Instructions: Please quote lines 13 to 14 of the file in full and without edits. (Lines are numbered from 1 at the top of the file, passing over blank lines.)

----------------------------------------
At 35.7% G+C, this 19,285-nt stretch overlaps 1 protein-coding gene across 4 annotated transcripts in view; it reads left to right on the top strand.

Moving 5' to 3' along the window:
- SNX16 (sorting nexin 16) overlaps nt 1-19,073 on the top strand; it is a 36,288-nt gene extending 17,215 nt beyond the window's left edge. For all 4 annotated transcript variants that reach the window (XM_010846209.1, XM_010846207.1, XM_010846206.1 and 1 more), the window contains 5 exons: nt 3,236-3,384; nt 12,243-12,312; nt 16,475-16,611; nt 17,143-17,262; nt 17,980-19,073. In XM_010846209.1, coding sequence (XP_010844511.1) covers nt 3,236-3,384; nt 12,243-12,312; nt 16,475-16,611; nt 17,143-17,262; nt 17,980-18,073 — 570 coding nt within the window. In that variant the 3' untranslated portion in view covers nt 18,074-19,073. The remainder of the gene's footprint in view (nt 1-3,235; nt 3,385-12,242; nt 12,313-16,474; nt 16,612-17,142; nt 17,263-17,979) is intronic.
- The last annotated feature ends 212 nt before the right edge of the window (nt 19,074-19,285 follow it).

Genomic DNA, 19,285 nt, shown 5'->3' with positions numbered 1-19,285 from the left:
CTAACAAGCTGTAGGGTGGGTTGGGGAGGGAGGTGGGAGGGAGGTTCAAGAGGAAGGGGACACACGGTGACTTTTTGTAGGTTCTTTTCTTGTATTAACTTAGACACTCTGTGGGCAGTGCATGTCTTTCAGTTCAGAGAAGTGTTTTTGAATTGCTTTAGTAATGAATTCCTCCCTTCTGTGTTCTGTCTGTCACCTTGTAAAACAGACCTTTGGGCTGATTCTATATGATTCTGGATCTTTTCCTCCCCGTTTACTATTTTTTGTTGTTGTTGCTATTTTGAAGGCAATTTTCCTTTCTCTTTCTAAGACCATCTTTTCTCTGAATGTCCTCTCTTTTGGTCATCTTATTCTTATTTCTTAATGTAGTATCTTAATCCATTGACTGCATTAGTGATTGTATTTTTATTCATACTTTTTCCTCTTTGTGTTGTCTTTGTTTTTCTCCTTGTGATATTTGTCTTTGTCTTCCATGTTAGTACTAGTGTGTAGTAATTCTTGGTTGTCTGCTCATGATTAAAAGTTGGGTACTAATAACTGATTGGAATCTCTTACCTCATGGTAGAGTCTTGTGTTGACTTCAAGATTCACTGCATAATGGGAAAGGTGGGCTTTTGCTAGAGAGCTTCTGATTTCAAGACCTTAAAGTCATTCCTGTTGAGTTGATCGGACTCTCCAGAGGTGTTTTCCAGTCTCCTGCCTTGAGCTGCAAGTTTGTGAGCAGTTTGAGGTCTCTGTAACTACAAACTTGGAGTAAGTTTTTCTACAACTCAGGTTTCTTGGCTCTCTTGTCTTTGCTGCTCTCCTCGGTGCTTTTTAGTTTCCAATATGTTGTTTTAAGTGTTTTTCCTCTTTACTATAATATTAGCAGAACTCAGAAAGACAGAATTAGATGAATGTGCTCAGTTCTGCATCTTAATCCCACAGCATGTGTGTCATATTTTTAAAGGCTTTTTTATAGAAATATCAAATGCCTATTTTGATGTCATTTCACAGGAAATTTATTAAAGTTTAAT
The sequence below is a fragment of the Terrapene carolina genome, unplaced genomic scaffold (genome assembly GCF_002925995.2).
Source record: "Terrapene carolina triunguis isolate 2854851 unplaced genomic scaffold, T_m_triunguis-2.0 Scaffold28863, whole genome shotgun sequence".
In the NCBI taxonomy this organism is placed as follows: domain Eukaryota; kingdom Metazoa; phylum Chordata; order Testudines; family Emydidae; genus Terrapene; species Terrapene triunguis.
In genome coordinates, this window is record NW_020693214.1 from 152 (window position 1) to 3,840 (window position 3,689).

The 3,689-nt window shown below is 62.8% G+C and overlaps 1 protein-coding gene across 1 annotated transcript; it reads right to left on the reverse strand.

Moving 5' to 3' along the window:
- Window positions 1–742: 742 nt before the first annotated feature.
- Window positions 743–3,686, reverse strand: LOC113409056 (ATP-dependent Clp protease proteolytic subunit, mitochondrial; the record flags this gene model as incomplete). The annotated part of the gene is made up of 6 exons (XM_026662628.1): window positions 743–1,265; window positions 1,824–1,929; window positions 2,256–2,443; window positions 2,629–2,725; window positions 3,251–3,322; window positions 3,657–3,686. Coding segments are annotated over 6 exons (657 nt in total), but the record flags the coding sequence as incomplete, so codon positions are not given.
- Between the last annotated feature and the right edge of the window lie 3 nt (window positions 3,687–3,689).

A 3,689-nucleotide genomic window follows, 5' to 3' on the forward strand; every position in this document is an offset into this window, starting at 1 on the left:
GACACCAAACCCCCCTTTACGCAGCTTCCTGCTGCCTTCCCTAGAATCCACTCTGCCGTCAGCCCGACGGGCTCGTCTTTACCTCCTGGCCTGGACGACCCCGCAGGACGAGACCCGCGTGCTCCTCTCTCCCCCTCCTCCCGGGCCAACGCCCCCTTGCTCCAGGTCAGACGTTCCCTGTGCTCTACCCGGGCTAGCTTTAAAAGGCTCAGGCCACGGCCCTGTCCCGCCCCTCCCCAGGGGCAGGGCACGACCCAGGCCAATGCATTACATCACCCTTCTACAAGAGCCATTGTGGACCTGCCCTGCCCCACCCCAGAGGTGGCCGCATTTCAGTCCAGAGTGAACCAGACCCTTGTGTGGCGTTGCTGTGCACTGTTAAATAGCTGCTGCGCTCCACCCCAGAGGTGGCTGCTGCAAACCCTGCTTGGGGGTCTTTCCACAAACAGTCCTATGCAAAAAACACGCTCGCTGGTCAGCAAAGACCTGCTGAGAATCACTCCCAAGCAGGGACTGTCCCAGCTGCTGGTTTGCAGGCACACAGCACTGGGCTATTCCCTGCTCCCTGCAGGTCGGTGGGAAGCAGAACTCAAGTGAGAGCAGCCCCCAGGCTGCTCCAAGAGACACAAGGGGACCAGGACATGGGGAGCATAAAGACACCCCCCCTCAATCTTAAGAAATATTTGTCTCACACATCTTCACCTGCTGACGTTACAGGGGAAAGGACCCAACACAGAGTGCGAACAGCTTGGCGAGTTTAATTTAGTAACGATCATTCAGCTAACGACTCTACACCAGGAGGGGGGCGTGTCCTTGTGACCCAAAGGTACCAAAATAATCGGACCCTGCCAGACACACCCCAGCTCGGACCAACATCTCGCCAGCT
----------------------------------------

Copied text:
- Window positions 1–742: 742 nt before the first annotated feature.
- Window positions 743–3,686, reverse strand: LOC113409056 (ATP-dependent Clp protease proteolytic subunit, mitochondrial; the record flags this gene model as incomplete). The annotated part of the gene is made up of 6 exons (XM_026662628.1): window positions 743–1,265; window positions 1,824–1,929; window positions 2,256–2,443; window positions 2,629–2,725; window positions 3,251–3,322; window positions 3,657–3,686. Coding segments are annotated over 6 exons (657 nt in total), but the record flags the coding sequence as incomplete, so codon positions are not given.